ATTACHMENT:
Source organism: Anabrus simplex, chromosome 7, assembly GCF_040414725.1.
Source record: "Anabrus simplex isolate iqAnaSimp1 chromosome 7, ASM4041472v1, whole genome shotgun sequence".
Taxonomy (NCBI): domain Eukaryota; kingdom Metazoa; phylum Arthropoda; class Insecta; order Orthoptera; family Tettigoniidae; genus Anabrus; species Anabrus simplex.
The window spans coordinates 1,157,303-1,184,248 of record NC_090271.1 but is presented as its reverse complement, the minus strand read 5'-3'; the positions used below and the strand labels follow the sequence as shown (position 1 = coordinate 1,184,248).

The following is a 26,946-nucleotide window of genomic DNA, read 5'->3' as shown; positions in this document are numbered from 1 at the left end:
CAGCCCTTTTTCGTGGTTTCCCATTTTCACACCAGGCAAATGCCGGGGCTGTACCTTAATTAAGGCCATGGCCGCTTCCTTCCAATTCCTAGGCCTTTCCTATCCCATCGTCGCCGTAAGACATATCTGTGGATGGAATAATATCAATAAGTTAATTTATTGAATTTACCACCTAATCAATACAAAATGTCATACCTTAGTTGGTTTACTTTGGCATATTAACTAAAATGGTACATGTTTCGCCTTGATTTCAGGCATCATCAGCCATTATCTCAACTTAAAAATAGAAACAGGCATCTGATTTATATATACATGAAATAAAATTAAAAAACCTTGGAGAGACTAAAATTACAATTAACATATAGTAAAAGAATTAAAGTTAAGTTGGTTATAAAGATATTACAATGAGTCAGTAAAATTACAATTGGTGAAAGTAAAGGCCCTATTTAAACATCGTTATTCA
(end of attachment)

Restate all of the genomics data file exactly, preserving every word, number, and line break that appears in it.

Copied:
Source organism: Anabrus simplex, chromosome 7, assembly GCF_040414725.1.
Source record: "Anabrus simplex isolate iqAnaSimp1 chromosome 7, ASM4041472v1, whole genome shotgun sequence".
Taxonomy (NCBI): domain Eukaryota; kingdom Metazoa; phylum Arthropoda; class Insecta; order Orthoptera; family Tettigoniidae; genus Anabrus; species Anabrus simplex.
The window spans coordinates 1,157,303-1,184,248 of record NC_090271.1 but is presented as its reverse complement, the minus strand read 5'-3'; the positions used below and the strand labels follow the sequence as shown (position 1 = coordinate 1,184,248).

The following is a 26,946-nucleotide window of genomic DNA, read 5'->3' as shown; positions in this document are numbered from 1 at the left end:
CAGCCCTTTTTCGTGGTTTCCCATTTTCACACCAGGCAAATGCCGGGGCTGTACCTTAATTAAGGCCATGGCCGCTTCCTTCCAATTCCTAGGCCTTTCCTATCCCATCGTCGCCGTAAGACATATCTGTGGATGGAATAATATCAATAAGTTAATTTATTGAATTTACCACCTAATCAATACAAAATGTCATACCTTAGTTGGTTTACTTTGGCATATTAACTAAAATGGTACATGTTTCGCCTTGATTTCAGGCATCATCAGCCATTATCTCAACTTAAAAATAGAAACAGGCATCTGATTTATATATACATGAAATAAAATTAAAAAACCTTGGAGAGACTAAAATTACAATTAACATATAGTAAAAGAATTAAAGTTAAGTTGGTTATAAAGATATTACAATGAGTCAGTAAAATTACAATTGGTGAAAGTAAAGGCCCTATTTAAACATCGTTATTCA